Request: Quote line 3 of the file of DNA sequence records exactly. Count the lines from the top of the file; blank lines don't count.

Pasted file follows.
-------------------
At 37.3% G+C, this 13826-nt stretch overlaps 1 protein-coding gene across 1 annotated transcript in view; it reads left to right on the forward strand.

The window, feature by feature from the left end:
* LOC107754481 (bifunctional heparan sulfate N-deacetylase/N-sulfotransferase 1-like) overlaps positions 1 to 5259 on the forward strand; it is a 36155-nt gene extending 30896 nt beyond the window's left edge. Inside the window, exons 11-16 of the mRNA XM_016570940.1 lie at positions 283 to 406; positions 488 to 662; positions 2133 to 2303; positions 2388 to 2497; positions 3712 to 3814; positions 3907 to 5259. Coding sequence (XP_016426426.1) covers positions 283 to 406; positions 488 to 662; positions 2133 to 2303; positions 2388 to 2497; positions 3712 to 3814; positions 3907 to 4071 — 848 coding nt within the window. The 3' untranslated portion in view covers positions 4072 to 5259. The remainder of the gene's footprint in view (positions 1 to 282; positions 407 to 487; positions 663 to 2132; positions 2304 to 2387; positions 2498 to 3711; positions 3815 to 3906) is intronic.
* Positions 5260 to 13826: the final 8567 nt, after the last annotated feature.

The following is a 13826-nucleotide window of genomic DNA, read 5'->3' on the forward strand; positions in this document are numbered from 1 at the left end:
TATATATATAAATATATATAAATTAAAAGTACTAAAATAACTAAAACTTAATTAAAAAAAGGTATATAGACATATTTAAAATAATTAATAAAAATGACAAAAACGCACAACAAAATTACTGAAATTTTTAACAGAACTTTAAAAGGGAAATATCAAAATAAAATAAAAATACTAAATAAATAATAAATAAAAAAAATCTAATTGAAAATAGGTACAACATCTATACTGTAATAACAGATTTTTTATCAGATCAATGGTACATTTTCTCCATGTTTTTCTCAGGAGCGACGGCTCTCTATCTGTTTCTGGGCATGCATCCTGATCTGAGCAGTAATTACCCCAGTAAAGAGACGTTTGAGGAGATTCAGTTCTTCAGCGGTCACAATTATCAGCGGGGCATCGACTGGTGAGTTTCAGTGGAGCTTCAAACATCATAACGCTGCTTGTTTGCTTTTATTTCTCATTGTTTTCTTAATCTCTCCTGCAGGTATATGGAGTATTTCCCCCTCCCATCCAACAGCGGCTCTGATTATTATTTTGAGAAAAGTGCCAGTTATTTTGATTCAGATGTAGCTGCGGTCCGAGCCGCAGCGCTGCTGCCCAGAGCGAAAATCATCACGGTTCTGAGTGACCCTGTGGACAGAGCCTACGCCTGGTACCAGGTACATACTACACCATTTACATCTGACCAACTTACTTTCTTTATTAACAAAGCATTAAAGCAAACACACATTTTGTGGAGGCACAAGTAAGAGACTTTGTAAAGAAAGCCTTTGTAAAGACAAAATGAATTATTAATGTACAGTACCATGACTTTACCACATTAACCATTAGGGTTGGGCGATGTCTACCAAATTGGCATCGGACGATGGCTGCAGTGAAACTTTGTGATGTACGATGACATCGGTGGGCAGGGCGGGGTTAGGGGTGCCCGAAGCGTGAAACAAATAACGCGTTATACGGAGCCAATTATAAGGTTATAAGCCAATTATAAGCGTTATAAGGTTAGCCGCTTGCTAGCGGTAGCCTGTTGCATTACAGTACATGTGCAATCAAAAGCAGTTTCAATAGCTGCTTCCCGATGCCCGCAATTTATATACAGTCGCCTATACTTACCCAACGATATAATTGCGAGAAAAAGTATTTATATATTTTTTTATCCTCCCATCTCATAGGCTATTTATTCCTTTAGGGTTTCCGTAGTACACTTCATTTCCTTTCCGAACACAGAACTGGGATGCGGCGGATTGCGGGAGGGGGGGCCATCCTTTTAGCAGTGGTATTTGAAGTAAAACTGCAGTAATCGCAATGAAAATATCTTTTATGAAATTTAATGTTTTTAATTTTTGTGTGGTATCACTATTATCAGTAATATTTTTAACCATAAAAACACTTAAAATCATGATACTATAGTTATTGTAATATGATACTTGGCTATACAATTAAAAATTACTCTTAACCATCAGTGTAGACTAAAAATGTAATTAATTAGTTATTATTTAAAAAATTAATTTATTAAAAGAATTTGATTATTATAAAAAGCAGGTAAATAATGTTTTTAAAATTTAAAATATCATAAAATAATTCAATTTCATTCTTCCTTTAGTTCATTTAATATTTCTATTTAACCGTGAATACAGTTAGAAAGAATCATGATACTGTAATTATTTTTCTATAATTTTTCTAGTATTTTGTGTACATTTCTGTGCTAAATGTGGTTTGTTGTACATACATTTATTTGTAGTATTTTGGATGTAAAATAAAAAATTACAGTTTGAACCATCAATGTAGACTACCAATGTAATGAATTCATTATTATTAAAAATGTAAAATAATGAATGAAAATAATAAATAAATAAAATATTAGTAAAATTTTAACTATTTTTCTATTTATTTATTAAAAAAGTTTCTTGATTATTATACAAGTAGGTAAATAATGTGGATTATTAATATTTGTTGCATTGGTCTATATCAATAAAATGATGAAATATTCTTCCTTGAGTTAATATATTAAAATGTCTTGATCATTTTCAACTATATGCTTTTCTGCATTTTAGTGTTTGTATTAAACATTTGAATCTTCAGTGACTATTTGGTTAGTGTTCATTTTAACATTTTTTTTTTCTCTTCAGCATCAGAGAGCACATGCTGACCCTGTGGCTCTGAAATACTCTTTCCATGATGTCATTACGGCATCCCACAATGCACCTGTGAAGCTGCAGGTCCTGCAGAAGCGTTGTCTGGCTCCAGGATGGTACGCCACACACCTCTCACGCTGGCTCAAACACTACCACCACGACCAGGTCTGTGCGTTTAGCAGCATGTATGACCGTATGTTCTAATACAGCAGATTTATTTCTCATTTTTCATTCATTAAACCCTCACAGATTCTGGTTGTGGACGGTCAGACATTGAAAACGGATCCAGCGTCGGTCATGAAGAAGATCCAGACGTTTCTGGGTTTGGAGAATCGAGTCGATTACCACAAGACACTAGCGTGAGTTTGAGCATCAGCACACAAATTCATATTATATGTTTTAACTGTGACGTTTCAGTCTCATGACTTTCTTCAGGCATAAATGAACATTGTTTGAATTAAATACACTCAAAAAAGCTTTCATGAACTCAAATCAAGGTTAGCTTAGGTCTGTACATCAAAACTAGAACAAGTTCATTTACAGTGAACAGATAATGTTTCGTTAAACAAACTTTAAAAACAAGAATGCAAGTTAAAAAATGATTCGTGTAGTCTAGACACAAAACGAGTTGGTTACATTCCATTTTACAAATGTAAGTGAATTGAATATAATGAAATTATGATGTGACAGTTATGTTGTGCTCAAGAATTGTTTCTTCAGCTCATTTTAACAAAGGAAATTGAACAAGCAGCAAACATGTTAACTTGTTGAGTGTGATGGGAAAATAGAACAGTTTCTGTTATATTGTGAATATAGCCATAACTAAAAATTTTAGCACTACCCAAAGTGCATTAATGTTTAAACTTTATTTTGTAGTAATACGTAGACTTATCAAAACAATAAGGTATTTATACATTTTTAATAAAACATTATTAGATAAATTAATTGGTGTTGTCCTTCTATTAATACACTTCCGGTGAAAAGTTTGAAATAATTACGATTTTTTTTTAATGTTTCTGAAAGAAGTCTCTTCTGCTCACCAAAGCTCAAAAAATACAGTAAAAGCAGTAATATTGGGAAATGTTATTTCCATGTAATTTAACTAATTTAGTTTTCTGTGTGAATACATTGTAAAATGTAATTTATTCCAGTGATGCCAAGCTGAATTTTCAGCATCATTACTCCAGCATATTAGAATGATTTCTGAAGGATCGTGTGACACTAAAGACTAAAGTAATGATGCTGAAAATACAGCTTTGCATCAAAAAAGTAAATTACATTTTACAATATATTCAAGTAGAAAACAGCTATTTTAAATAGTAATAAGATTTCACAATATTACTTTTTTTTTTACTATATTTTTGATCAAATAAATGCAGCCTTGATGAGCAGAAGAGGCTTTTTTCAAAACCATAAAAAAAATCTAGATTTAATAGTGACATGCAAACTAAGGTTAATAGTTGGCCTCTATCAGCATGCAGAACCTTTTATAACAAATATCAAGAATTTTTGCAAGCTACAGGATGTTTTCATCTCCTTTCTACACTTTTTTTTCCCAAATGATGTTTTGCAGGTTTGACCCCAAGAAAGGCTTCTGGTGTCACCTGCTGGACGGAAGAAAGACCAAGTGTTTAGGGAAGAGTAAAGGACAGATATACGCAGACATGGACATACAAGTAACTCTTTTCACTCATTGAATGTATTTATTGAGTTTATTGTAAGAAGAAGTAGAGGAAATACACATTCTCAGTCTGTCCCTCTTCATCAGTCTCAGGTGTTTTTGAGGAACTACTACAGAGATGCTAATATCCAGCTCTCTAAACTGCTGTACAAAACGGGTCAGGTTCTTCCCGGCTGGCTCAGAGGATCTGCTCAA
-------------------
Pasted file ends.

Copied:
* LOC107754481 (bifunctional heparan sulfate N-deacetylase/N-sulfotransferase 1-like) overlaps positions 1 to 5259 on the forward strand; it is a 36155-nt gene extending 30896 nt beyond the window's left edge. Inside the window, exons 11-16 of the mRNA XM_016570940.1 lie at positions 283 to 406; positions 488 to 662; positions 2133 to 2303; positions 2388 to 2497; positions 3712 to 3814; positions 3907 to 5259. Coding sequence (XP_016426426.1) covers positions 283 to 406; positions 488 to 662; positions 2133 to 2303; positions 2388 to 2497; positions 3712 to 3814; positions 3907 to 4071 — 848 coding nt within the window. The 3' untranslated portion in view covers positions 4072 to 5259. The remainder of the gene's footprint in view (positions 1 to 282; positions 407 to 487; positions 663 to 2132; positions 2304 to 2387; positions 2498 to 3711; positions 3815 to 3906) is intronic.